Ruble strengthens during New Year holidays
While Russia was celebrating the New Year, the Russian national currency has been steadily growing, partly ceased to be dependent on oil prices and the dollar due to the rise in the US Federal Reserve's rate.
On January 3, the dollar exchange rate fell below 60.5 rubles at the Moscow Exchange, ending the day at 60.90 rubles per $1. On the morning of January 5, the dollar fell to 60.1 rubles.
This morning, the dollar exchange rate briefly rose above 60 rubles, but now it is trading below this psychological level, at 50.82 rubles per $1.
Advisor on macroeconomics to the CEO of the 'Opening-Broker' brokerage house, economist Sergey Hestanov, speaking to Vestnik Kavkaza, noted that the current situation is not comfortable for the government, so we should expect the growth of the dollar at the government's expense. "The sharp appreciation of the ruble is bad for exporters and filling of the federal budget: the budget is filled by official receipts from oil exports by 43%, and taking into account those sectors, which are somehow connected with it, by 65%. In these conditions, it is likely that the Central Bank will start to replenish its international reserves: on the one hand, it will increase them, on the other hand, it will help to reduce the ruble," he expects.
According to the expert, at the moment the rate of 65 rubles per $1 is comfortable for the government . "On the one hand, such level will not disperse inflation, but on the other hand, will make Russian exports highly competitive. Therefore, while the ruble may be strong enough, but in the long term, there is a fairly high probability that it will be weakened," Sergey Hestanov said.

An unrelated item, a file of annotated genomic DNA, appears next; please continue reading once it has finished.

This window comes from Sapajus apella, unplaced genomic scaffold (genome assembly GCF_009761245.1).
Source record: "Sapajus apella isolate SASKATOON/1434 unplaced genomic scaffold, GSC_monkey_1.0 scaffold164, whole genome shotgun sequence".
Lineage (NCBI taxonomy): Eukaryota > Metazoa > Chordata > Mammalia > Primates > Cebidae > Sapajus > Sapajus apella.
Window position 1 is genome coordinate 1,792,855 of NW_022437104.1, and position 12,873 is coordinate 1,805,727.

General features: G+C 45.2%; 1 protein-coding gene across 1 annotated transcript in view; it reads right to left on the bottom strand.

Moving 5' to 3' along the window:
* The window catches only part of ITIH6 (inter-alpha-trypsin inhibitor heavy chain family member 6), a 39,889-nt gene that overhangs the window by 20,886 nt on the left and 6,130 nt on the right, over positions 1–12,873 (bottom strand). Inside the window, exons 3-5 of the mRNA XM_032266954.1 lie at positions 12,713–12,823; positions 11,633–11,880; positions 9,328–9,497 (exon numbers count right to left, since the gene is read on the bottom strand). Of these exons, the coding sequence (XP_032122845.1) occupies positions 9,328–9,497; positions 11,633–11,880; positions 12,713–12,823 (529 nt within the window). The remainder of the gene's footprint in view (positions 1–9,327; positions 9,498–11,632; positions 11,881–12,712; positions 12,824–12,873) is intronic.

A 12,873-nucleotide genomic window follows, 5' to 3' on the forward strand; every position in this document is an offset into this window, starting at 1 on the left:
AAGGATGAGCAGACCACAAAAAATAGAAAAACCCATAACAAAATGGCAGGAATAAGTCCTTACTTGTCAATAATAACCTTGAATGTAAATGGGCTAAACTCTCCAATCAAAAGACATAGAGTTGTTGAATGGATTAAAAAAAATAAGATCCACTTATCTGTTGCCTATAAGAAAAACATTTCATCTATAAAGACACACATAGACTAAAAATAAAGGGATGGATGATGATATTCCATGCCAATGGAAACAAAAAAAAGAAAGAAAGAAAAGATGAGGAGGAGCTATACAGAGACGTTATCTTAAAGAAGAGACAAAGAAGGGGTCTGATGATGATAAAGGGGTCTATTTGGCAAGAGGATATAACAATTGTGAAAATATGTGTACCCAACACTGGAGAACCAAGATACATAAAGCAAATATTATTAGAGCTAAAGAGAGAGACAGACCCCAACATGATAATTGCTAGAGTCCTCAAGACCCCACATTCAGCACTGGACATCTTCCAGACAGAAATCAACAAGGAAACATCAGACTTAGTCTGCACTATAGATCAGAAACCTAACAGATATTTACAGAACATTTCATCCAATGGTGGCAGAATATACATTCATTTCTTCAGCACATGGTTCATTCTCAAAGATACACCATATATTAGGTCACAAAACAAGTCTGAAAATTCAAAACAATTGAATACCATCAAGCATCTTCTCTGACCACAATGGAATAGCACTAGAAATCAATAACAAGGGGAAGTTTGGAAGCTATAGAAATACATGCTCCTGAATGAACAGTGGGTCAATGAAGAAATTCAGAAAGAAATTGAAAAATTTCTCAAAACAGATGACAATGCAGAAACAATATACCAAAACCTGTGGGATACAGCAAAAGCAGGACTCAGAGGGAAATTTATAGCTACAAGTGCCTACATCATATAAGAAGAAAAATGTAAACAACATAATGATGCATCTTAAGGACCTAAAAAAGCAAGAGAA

A professor at the department of the stock market and investments at the Higher School of Economics, Alexander Abramov, explained such an increase of the ruble speculative money in the Russian economy. "The ruble was one of the strongest currencies on the results of 2016: while all world currencies fell against the dollar, the ruble rose by almost 25%. So speculative money strengthened the ruble, as Russia has become profitable for speculators," he explained.
According to him, this is part of the Russian financial authorities' plan to attract real foreign investments in the economy. "By stimulating the influx of short-term speculative money due to the difference between the key rate and the inflation rate of 5 percentage points, the Central Bank and the Ministry of Finance are keen to show that the Russian economy has stabilized. They hope that more serious foreign money will come in Russia in the second half of the year. But if oil falls, the short-term capital will begin to migrate back and it will further provoke the devaluation of the ruble," Alexander Abramov warned.